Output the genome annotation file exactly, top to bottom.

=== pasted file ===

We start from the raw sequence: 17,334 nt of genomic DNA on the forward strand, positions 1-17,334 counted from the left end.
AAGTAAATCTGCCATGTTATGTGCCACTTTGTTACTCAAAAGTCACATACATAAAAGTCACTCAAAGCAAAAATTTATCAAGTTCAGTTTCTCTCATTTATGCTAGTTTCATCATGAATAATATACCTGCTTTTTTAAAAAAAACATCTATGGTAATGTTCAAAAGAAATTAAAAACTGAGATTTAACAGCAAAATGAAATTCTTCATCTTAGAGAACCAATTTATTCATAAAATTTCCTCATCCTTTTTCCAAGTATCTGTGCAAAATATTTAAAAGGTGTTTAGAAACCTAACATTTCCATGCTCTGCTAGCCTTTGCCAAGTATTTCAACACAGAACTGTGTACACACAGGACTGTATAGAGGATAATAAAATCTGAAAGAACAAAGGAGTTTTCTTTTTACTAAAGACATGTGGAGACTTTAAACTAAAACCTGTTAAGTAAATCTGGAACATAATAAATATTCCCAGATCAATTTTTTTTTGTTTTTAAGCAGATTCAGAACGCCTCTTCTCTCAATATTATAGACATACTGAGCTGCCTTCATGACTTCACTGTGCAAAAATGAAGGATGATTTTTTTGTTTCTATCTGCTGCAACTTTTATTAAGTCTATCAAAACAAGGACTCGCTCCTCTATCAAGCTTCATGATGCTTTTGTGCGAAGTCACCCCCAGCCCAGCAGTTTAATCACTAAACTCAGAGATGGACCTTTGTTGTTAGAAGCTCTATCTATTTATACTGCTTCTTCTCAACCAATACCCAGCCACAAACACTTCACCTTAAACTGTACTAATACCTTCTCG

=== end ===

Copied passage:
We start from the raw sequence: 17,334 nt of genomic DNA on the forward strand, positions 1-17,334 counted from the left end.
AAGTAAATCTGCCATGTTATGTGCCACTTTGTTACTCAAAAGTCACATACATAAAAGTCACTCAAAGCAAAAATTTATCAAGTTCAGTTTCTCTCATTTATGCTAGTTTCATCATGAATAATATACCTGCTTTTTTAAAAAAAACATCTATGGTAATGTTCAAAAGAAATTAAAAACTGAGATTTAACAGCAAAATGAAATTCTTCATCTTAGAGAACCAATTTATTCATAAAATTTCCTCATCCTTTTTCCAAGTATCTGTGCAAAATATTTAAAAGGTGTTTAGAAACCTAACATTTCCATGCTCTGCTAGCCTTTGCCAAGTATTTCAACACAGAACTGTGTACACACAGGACTGTATAGAGGATAATAAAATCTGAAAGAACAAAGGAGTTTTCTTTTTACTAAAGACATGTGGAGACTTTAAACTAAAACCTGTTAAGTAAATCTGGAACATAATAAATATTCCCAGATCAATTTTTTTTTGTTTTTAAGCAGATTCAGAACGCCTCTTCTCTCAATATTATAGACATACTGAGCTGCCTTCATGACTTCACTGTGCAAAAATGAAGGATGATTTTTTTGTTTCTATCTGCTGCAACTTTTATTAAGTCTATCAAAACAAGGACTCGCTCCTCTATCAAGCTTCATGATGCTTTTGTGCGAAGTCACCCCCAGCCCAGCAGTTTAATCACTAAACTCAGAGATGGACCTTTGTTGTTAGAAGCTCTATCTATTTATACTGCTTCTTCTCAACCAATACCCAGCCACAAACACTTCACCTTAAACTGTACTAATACCTTCTCG